I sometimes wonder whether I study history to become a better strategy game player or play strategy games to better understand human history. (The life lessons I draw from both are another post.) But certainly one often feeds into the other, no more so than with the Sid Meier’s Civilization series. As my Steam page reminds me, I have invested 1,350 hours of the past two years of my life in Civ V alone.  And I haven’t even played the scenarios. At any rate, lover that I am of building roads with my legions as Augustus Caesar, finding that Gandhi has declared war on me, building the Parthenon, developing great works of art and literature, and spending face time with Alexander or Elizabeth I, you may well understand my initial discomfort with the concept of Beyond Earth. Moreover, as my idea of the future is Star Trek, I was disappointed with the idea of going to space just to fight humans again.  I was rather looking forward to going toe to toe with Space Rome. But when I finally realized that this  truly  is a game of exploration and new possibilities, I was hooked. (Although I am holding out for that Space Rome mod.)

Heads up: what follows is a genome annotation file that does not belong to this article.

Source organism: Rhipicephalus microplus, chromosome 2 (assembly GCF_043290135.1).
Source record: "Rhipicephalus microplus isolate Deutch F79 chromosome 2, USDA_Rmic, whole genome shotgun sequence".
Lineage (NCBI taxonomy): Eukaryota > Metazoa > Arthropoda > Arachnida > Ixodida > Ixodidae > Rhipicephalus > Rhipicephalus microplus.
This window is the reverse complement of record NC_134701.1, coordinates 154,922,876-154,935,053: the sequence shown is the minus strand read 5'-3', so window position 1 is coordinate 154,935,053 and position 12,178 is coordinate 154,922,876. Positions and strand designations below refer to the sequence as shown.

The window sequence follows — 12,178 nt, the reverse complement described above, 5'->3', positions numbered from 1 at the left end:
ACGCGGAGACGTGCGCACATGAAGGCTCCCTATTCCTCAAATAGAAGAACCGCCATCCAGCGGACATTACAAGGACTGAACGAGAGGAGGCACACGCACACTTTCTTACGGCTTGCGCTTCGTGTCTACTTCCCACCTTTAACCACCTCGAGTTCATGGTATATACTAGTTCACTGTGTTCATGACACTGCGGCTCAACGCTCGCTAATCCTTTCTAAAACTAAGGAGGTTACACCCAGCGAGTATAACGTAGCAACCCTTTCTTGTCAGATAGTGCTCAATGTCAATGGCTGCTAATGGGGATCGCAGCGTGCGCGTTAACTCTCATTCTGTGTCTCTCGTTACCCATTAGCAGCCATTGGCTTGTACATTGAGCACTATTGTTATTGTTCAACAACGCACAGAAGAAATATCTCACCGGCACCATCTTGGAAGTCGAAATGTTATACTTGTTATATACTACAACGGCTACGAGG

After rather arbitrarily choosing one of the unfamiliar new Civs in the game and my various attributes, I made epic landfall on my new planetary home, which satisfied as much as one might expect. Then after blindly stumbling through some Virtues (Social Policies), engaging (unsuccessfully) in war against the native alien life-forms, choking some units in miasma, and getting tangled in the new Tech Web, I finally got it.

I saw my human neighbors slowly morph into cybernetically enhanced Borg-like creatures, genetically altered alien-huggers, or  more perfect humans as they aligned with the three Affinities the game offers: Supremacy, Harmony, and Purity. My units, cities and landscapes morphed with my Civ to more closely reflect the Virtues and Affinities with which I had aligned. And all the while the music varied from pulsing, space-trance, to Star Wars Imperial themed WAR DECLARED! and Dagobah mystical, to epic TNG opening credits glory.  I found myself as immersed in this future as I had ever felt in any of  my alternate pasts on Earth. I also eventually killed some aliens and cleared that miasma.